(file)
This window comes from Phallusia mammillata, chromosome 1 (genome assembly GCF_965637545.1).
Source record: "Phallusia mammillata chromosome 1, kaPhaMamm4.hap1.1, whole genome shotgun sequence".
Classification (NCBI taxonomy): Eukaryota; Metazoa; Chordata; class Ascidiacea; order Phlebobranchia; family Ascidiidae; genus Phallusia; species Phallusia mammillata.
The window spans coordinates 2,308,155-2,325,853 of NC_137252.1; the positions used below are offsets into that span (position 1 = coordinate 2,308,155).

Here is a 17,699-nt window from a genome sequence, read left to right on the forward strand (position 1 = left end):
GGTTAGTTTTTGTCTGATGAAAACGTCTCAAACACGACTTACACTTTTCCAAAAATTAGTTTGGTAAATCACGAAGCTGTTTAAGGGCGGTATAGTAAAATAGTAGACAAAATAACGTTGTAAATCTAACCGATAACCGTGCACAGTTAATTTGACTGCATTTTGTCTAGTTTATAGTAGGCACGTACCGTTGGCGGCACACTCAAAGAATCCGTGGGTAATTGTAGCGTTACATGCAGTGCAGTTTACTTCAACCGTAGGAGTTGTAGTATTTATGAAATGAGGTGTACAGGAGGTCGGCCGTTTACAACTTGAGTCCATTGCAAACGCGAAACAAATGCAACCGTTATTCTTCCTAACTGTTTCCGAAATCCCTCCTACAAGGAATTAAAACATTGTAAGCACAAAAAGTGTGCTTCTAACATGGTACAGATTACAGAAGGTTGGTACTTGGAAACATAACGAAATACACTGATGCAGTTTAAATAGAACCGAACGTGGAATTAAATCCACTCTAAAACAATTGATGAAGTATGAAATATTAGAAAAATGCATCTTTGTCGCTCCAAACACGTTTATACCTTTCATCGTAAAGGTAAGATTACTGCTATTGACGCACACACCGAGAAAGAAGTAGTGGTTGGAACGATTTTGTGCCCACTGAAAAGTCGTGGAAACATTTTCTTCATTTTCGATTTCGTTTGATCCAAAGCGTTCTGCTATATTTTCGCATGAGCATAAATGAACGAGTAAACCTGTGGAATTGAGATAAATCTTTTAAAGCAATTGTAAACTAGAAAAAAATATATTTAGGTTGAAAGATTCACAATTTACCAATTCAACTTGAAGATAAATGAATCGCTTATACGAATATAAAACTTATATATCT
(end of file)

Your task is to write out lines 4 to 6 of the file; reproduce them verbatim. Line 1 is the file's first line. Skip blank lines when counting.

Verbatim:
The window spans coordinates 2,308,155-2,325,853 of NC_137252.1; the positions used below are offsets into that span (position 1 = coordinate 2,308,155).

Here is a 17,699-nt window from a genome sequence, read left to right on the forward strand (position 1 = left end):
GGTTAGTTTTTGTCTGATGAAAACGTCTCAAACACGACTTACACTTTTCCAAAAATTAGTTTGGTAAATCACGAAGCTGTTTAAGGGCGGTATAGTAAAATAGTAGACAAAATAACGTTGTAAATCTAACCGATAACCGTGCACAGTTAATTTGACTGCATTTTGTCTAGTTTATAGTAGGCACGTACCGTTGGCGGCACACTCAAAGAATCCGTGGGTAATTGTAGCGTTACATGCAGTGCAGTTTACTTCAACCGTAGGAGTTGTAGTATTTATGAAATGAGGTGTACAGGAGGTCGGCCGTTTACAACTTGAGTCCATTGCAAACGCGAAACAAATGCAACCGTTATTCTTCCTAACTGTTTCCGAAATCCCTCCTACAAGGAATTAAAACATTGTAAGCACAAAAAGTGTGCTTCTAACATGGTACAGATTACAGAAGGTTGGTACTTGGAAACATAACGAAATACACTGATGCAGTTTAAATAGAACCGAACGTGGAATTAAATCCACTCTAAAACAATTGATGAAGTATGAAATATTAGAAAAATGCATCTTTGTCGCTCCAAACACGTTTATACCTTTCATCGTAAAGGTAAGATTACTGCTATTGACGCACACACCGAGAAAGAAGTAGTGGTTGGAACGATTTTGTGCCCACTGAAAAGTCGTGGAAACATTTTCTTCATTTTCGATTTCGTTTGATCCAAAGCGTTCTGCTATATTTTCGCATGAGCATAAATGAACGAGTAAACCTGTGGAATTGAGATAAATCTTTTAAAGCAATTGTAAACTAGAAAAAAATATATTTAGGTTGAAAGATTCACAATTTACCAATTCAACTTGAAGATAAATGAATCGCTTATACGAATATAAAACTTATATATCT